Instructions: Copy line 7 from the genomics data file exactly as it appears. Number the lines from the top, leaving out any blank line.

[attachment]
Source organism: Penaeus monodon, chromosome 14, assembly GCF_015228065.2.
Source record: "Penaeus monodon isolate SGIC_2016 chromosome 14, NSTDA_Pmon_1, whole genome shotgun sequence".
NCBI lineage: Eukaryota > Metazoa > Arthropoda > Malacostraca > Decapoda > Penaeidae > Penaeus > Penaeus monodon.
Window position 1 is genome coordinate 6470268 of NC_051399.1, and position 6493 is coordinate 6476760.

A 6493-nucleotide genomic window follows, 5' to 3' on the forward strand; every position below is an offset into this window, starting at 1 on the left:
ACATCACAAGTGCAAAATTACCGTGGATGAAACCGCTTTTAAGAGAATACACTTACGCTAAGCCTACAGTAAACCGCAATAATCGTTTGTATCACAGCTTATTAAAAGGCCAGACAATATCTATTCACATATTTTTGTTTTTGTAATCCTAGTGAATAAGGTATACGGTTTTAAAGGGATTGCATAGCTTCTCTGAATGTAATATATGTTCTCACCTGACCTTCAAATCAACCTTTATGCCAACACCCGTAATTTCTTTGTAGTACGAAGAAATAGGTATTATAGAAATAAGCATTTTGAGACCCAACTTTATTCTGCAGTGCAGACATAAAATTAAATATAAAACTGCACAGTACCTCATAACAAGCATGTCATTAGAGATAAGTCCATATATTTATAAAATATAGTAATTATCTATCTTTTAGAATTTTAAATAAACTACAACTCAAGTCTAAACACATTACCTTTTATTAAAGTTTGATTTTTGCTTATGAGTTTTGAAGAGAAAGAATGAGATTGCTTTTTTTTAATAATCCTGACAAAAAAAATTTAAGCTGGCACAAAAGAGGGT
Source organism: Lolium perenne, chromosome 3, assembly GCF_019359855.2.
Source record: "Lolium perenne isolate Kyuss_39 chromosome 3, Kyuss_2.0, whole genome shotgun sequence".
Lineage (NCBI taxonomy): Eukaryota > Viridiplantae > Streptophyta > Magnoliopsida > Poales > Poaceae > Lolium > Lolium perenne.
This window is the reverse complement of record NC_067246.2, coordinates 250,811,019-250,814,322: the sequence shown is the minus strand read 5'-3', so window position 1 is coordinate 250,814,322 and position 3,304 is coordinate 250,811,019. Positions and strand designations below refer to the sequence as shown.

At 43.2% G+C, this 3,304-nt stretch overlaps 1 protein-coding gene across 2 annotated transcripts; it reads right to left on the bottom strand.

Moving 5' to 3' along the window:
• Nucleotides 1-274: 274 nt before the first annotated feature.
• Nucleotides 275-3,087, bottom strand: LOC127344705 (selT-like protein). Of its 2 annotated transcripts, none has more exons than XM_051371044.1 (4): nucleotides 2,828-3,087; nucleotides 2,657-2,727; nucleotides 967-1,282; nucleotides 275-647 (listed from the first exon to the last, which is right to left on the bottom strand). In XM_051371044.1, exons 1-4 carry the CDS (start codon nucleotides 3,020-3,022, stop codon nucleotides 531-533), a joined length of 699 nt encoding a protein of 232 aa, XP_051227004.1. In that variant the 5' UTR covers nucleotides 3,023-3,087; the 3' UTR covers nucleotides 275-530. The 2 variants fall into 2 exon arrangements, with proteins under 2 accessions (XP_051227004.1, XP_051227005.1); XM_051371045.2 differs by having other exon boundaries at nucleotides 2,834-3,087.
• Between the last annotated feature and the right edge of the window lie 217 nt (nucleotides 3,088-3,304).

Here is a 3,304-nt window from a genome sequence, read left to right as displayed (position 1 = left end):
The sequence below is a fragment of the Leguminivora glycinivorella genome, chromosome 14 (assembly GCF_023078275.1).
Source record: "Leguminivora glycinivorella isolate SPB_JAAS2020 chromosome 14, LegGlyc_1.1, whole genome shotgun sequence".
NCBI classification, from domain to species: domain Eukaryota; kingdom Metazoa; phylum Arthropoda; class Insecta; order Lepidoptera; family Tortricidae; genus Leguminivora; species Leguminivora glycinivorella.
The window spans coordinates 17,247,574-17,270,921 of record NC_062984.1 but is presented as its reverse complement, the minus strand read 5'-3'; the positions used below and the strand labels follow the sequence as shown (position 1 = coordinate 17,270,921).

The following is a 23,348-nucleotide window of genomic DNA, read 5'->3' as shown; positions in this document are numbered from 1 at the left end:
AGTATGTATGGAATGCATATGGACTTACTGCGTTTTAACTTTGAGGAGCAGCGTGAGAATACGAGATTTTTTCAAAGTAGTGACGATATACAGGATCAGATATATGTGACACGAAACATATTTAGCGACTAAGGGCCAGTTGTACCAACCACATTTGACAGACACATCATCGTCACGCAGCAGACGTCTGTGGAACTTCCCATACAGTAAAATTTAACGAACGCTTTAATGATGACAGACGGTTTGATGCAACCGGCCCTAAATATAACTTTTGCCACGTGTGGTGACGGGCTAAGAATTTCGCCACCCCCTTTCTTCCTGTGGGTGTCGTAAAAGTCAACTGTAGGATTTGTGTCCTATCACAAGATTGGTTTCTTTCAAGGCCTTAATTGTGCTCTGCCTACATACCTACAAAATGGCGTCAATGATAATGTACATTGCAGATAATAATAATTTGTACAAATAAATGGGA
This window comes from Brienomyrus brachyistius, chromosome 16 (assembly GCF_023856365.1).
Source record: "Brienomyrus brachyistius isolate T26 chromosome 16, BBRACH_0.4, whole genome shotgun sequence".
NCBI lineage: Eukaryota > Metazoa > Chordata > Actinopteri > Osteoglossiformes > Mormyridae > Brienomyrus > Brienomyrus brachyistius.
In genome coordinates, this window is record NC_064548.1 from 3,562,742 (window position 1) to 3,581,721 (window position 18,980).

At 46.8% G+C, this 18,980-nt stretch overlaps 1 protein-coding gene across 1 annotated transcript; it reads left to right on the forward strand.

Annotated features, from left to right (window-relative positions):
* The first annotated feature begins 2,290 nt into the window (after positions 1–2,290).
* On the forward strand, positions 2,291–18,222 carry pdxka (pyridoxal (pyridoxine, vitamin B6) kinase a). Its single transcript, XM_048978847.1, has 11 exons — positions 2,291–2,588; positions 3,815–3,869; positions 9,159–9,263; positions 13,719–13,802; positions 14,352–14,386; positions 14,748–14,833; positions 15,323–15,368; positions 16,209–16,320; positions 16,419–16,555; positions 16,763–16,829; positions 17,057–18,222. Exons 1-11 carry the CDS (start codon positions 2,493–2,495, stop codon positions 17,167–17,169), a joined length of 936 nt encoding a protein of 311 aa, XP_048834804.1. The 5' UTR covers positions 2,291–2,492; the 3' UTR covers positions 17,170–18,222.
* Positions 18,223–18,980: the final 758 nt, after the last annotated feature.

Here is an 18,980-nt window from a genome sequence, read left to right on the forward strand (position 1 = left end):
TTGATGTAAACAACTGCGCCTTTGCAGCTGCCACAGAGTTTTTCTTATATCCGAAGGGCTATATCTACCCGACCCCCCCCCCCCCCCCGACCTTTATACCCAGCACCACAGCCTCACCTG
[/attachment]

Source organism: Lolium perenne, chromosome 3, assembly GCF_019359855.2.